New Mexico

White Sands National Monument


Several years ago, I discovered White Sands National Monument, thanks to Instagram. I immediately added it to my list of places to visit and kept hoping that some job would take us in the vicinity of southern New Mexico. It took slightly longer than I’d hoped to get there, but sometimes waiting makes it all the sweeter, doesn’t it?

I’ve been to a handful of dunes now and was expecting these to be challenging to walk on. Not only was it the height of summer, but it was also 100 degrees outside — which would make sand unbearable to touch. However, these dunes are not made of sand, but gypsum crystals! It was cool to the touch and compacted differently than sand does. It was truly beautiful, like walking on mounds of sugar or a life-size sand garden – very zen!

WhiteSandsNationalMonument6I could’ve spent hours walking around. My children, however, wanted to slide down the hills. We didn’t have room to bring sleds on this road trip, but luckily the park office sells them new/used plus allows returns for 1/3 the price. It was well worth it! (TIP: some of the hotels in Alamogordo have some to borrow as well.)


The park service also offers a free sunset walking tour, which I’d planned to take. Unfortunately, just as it was about to begin, a huge tour bus showed up. What started as a handful of people turned into a gigantic group! We weren’t in the mood for that, so we decided to drive through the park and walk around alone. I would’ve enjoyed learning about the history and geology of the area, but will have to get that on our next visit. Either way, it was pretty spectacular exploring on our own and the children had a blast.


White Sands is an otherworldly location. It felt completely magical from the moment we arrived and swore we were looking at snow; but especially as the sun set and the hills turned from bright white to gold. We drove away with an orange sun on our tail, pockets full of sandy white crystals and a plan to return in the not too distant future.

New Mexico


October 2010

What do you get when you take back to back vacations?

  a. Lots of laundry
  b. Exercises in packing
  c. Strange viruses
  d. More photos than you’ll ever know what to do with
  e. All of the above

Within one day, we went from the cloudy and green Northwest, to the sunny and dry Southwest. Talk about a 180/360! 

Like Vancouver, I’d always wanted to go to New Mexico.  It didn’t matter that I’d essentially be single parenting on the road for two more weeks (okay, maybe a little) because at least we’d be charting new territory. 

Thanks to this insatiable need to travel and photograph the world… I wanted to present these photos as “an essence” of what I saw and experienced, just in case you’ve never been!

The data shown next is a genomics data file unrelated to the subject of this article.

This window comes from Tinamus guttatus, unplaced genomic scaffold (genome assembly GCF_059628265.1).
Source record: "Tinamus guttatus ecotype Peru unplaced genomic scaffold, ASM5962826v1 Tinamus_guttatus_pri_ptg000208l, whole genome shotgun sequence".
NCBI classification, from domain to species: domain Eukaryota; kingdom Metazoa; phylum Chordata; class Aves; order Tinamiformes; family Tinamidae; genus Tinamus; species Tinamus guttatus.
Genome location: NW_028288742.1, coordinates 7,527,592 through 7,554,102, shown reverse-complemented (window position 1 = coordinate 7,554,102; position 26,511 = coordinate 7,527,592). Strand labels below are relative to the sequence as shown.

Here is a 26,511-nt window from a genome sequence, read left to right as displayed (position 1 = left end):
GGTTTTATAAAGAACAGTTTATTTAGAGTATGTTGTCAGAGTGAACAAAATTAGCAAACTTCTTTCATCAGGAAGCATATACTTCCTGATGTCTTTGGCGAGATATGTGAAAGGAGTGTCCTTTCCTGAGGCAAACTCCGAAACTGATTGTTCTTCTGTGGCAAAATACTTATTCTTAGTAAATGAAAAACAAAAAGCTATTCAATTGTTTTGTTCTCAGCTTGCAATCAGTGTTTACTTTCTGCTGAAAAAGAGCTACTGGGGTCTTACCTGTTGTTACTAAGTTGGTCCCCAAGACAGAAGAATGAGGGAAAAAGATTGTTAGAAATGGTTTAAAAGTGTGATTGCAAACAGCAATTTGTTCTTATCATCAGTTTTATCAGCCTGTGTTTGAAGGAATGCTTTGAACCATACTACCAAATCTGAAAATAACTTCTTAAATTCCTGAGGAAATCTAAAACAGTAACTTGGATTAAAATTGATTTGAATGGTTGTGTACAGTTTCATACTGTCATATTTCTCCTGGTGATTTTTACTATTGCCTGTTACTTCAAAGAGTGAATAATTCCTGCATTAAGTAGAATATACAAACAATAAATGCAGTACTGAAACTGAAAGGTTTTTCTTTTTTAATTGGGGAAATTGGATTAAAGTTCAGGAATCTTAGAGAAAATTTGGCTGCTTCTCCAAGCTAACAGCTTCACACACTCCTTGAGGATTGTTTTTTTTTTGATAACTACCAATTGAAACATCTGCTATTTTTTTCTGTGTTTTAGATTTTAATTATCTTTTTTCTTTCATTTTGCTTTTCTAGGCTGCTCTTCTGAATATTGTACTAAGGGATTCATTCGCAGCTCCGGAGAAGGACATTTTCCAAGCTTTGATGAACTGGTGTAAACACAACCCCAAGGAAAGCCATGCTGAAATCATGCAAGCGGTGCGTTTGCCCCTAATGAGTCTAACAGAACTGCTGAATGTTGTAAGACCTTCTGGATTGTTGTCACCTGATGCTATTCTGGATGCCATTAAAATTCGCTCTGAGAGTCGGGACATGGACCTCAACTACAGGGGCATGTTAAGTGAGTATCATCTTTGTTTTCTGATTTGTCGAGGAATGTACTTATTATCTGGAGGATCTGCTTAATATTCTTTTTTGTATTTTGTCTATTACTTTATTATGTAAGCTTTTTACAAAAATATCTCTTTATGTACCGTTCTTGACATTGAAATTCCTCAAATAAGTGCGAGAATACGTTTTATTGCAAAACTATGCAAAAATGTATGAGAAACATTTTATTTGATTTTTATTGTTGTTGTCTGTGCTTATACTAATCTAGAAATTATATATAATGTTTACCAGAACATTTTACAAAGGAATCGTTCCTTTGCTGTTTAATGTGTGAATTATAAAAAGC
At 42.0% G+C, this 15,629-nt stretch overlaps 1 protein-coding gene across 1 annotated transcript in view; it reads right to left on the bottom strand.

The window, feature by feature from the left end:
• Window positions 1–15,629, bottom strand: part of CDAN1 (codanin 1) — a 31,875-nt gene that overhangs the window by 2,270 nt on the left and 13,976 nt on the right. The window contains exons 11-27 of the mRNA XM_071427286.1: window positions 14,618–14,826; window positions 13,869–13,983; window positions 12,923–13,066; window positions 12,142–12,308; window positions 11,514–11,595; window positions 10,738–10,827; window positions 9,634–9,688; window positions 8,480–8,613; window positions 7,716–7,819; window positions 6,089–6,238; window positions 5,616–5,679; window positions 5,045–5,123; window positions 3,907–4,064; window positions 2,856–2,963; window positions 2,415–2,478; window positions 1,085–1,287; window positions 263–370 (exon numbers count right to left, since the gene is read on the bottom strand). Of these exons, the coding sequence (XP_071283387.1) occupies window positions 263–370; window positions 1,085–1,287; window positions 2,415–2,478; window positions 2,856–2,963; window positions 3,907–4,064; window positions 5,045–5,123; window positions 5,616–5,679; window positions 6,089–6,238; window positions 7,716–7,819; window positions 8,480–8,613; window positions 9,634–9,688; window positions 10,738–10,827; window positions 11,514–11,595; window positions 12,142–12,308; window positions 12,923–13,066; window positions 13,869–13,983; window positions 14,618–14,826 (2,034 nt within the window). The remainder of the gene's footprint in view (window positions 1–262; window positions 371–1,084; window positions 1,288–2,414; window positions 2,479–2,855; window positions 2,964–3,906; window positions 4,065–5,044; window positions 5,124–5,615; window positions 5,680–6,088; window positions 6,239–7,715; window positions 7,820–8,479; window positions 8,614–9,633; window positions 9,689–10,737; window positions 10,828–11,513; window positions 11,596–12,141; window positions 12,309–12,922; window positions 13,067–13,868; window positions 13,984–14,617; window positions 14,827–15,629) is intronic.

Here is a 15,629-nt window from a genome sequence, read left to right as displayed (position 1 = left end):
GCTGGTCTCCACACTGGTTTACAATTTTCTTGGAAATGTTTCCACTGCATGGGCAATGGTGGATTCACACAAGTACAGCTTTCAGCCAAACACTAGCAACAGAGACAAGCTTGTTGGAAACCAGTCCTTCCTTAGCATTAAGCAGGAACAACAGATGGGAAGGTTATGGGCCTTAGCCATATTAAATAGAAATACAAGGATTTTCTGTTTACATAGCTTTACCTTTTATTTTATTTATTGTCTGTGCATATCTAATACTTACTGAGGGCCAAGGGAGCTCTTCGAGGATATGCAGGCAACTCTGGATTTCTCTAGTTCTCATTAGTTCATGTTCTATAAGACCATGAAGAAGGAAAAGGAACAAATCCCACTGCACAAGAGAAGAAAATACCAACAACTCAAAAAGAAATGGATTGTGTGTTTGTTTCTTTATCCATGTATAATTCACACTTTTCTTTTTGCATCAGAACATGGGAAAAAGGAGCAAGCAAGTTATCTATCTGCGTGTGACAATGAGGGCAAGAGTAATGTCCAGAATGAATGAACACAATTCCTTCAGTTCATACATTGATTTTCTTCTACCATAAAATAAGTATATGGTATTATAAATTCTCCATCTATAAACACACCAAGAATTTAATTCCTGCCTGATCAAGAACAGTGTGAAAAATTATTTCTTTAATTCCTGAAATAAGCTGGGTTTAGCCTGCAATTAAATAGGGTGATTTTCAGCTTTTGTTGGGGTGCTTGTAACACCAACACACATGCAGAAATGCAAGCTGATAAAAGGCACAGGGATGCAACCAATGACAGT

Cultural:  Whether you want to learn more about the 19 Indian Pueblos of New Mexico, the blend of Colonial Spanish and Latino/Hispanic heritage, or the great American Cowboy – there’s plenty of well-incorporated diversity within culture to take in here.  In many ways, this is the definition of Southwestern.


Flavor:  The official state question is “Red or Green?” and I quickly came to realize there’s good reason for that.  It comes with everything!  I honestly thought I could handle “heat” (as in chile peppers) until this visit, but boy was I wrong!  They are not messing around here and when they say “spicy,” they mean it.  I ate more enchiladas, beans and rice than I ever have in any two week period. Ever.  We made a point to ONLY nosh in local restaurants (no national chains) and eat mostly regional food, with a few interjections of pizza to keep the niños happy.
Historical:  Honestly, I had no idea that New Mexico was steeped in so much history.  Did you know that Santa Fe is the oldest capital city in the United States?  It’s also one of the oldest cities in all of America, complete with the oldest house and public building!  While Adobe-Pueblo isn’t my favorite architectural style, it harmonizes perfectly with the environment.  Plus, I like it’s ancient quality. And speaking of the ancients, there are petroglyphs and cliff dwellings throughout the state.  We didn’t get to see any of the latter, but plan to on our next visit.
Colorful:  New Mexico is chock full of color.  How can one not love all the turquoise, reds, oranges, and yellows?  Between the Native American and Spanish influences — the costumes, the beads, the food, the chiles — nearly everything was kaleidoscopic.
Museums:  Apparently, I’m attempting to break the world record of “most museum visits in one year!”  I will talk more about this later, but we went to a couple of fabulous ones in Albuquerque.  While the museum tour was getting a little tedious and predictable, I can honestly say that I’d never been to one devoted entirely to rattlesnakes until this trip.  I have the “Certificate of Bravery” to prove it.  Fun times!
Artistic: Between Vancouver and Albuquerque, I returned home with the overwhelming feeling, “Vegas needs more public art!” Everywhere we went, there were enormous murals covering walls due to new “urban enhancement” laws.  In my experience, the longer I live in the desert and the Southwest, I can see why this type of environment is strangely conducive to creating art.  It’s no wonder New Mexico has been home to artists like Georgia O’Keefe, Laura Gilpin and Bruce Nauman.